One Graduate School student’s experience of social distancing
Last week, we spoke to Anne Stella, a first-year student in the Social Studies of Gender program from Kenya. As all of Lund University has transitioned to temporary distance education and promoted social distancing, we wanted to hear how some of our students have been adapting to this new way of learning – and life in self-isolation. Here is what we learned about her experience.
It was about 2 p.m. on a sunny weekday afternoon as I dialed into yet another Zoom meeting. It seems like we’re using Zoom for everything these days. More than just meetings or lectures, Zoom has even become my new norm for Sunday fika and even the first virtual birthday party I’ve ever been invited to.
Anne Stella was soon online and I instantly noticed the poster board behind her, a requiem for the kind of travel that became unavailable to us all, overnight. “I was initially in denial,” she noted when I first asked about how this experience has been for her: “I was so desperate for things to be normal. But this one is as personal as it is global.”
Anne Stella is currently taking Graduate School’s Fieldwork course, which she says is going okay, but that she misses the classroom experience. Adapting to a new way of life, especially so quickly, is no easy feat. So how is she managing it?
“I had to come to a point where I accepted that things are different, and no one is expecting me to be normal. Once I had that idea, making the changes got easier.” She began with taking a day or two to do nothing and transition, before starting fresh: “I moved the furniture around in my room. I was reading in a different place, by the window where the sunlight is really nice. I needed space for a new workout routine. I needed to show myself that things are different now.”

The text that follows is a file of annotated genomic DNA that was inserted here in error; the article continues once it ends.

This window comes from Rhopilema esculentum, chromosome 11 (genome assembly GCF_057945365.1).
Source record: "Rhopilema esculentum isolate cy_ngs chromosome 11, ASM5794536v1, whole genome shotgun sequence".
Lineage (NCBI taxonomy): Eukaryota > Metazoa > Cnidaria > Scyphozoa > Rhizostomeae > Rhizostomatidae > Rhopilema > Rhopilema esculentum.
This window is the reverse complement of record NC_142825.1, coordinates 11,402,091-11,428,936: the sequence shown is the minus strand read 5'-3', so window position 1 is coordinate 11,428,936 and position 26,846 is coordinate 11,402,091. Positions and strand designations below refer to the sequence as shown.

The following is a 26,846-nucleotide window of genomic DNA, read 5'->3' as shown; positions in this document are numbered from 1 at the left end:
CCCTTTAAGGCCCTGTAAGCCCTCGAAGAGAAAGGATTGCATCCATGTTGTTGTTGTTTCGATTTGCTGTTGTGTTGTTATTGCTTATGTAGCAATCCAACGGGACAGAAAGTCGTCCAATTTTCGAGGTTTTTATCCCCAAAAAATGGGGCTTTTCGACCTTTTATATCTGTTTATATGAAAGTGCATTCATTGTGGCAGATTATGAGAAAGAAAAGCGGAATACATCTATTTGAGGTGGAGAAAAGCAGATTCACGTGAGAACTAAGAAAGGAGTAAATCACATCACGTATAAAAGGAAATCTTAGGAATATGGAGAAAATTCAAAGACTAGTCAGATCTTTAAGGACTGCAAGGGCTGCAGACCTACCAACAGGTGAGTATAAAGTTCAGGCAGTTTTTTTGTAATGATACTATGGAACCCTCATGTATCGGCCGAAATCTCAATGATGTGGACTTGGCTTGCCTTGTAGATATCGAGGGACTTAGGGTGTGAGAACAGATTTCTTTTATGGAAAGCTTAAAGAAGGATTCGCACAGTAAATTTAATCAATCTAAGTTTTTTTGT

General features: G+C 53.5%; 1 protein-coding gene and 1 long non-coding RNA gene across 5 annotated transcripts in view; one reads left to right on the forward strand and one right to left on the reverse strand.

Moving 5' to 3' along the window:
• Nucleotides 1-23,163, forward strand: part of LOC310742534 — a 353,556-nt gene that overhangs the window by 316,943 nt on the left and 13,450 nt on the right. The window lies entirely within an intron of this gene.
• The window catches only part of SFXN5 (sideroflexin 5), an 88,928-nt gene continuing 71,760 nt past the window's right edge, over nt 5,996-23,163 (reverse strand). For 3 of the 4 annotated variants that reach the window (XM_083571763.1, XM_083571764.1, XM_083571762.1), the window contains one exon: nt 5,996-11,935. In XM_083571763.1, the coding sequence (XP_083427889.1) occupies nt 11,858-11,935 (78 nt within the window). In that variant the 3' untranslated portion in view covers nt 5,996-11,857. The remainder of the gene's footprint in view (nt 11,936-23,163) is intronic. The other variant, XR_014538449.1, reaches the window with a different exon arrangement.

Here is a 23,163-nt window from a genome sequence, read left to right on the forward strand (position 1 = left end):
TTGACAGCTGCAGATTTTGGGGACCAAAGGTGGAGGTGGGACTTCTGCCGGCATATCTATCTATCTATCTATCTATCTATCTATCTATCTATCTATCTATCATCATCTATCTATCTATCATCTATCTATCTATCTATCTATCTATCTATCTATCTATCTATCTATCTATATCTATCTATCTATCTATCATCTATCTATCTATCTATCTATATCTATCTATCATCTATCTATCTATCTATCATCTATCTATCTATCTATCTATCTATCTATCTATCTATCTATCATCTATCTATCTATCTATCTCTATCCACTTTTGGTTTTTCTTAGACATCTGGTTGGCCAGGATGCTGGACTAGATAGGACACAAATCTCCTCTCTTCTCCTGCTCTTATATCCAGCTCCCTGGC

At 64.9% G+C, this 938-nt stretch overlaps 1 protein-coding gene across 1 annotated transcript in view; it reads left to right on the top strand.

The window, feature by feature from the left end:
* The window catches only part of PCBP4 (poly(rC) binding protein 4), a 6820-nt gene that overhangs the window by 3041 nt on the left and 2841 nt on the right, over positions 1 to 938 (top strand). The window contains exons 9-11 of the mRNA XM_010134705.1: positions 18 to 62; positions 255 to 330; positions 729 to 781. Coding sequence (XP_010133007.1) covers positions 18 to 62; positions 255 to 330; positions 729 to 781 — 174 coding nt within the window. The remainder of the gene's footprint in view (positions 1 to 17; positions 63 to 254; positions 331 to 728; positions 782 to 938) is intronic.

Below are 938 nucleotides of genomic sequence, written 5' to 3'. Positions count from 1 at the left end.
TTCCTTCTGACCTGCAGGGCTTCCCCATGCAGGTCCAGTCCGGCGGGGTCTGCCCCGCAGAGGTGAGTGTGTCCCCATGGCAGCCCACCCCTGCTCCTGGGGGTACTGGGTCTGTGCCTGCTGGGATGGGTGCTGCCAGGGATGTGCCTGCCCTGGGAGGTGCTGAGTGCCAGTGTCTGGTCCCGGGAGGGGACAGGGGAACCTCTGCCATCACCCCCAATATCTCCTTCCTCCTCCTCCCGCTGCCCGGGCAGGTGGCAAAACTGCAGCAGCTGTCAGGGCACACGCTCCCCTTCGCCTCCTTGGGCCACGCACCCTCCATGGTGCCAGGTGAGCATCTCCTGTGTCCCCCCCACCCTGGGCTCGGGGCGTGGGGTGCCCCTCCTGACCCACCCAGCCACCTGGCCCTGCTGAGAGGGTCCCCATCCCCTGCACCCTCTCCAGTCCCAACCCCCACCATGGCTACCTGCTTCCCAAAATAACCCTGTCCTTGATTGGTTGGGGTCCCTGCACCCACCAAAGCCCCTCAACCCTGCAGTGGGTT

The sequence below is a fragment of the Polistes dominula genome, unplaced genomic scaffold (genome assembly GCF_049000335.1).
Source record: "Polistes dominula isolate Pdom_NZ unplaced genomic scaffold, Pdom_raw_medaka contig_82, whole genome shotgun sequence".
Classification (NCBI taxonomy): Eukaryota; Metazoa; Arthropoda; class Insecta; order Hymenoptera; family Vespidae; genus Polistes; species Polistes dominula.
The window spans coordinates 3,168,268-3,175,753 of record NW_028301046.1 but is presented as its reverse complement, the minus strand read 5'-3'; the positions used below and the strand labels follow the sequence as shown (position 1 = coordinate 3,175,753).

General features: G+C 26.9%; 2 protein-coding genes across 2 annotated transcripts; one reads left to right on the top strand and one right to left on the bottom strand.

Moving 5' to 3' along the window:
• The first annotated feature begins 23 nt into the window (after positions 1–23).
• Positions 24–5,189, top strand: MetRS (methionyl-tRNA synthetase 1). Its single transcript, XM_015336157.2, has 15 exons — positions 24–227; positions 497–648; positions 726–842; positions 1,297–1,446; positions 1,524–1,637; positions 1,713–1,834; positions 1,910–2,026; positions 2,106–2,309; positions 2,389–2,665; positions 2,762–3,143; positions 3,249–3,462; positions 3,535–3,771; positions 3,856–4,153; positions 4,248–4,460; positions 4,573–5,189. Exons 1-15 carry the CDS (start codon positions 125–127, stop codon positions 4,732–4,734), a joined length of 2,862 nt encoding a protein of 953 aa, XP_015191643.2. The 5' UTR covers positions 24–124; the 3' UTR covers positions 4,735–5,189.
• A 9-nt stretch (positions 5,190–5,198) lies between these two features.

Understanding her natural impulses also made a huge difference for her. Knowing that she is a morning person, she continues to get up at 6 a.m., making breakfast and starting her day like she would if she were going to campus. She likes her afternoon naps, so she’s treating herself to those each day as well. “I heard someone say to treat yourself like you’re recovering from surgery – be extra nice to yourself right now. Be extra nice to other people too. So that’s what I’m trying to do.”
Limiting her time reading the news was also a turning point for her. She explained how in the beginning, she was watching everything – following each news update as they came. But the anxiety from that just wasn’t productive. She now gives herself just 30 minutes per day to read or watch news, and then turns it off for the rest of the time. “It’s important to know what’s happening, but not to get obsessed,” she noted.
All of this time at home has given her time to be social in new ways, as well. She and her class from her undergraduate degree started getting together on a group video call on the weekends, which she says has been really fun. She also attends church digitally and even had her first virtual holy communion.
Her advice to students in the same position is to: “take time to make a routine. Just take the time to know that this is new, like when you move somewhere or start a new job. We need to just sit down and know: ‘This might last longer than I think, and I need some order in my life.’ Think about yourself and how you work effectively, and build your new routine around that. Pay attention to your spiritual and emotional needs, and save time to meet them. You can be flexible with yourself, but start with a plan. We have to know that just like every pandemic, this is going to end eventually.”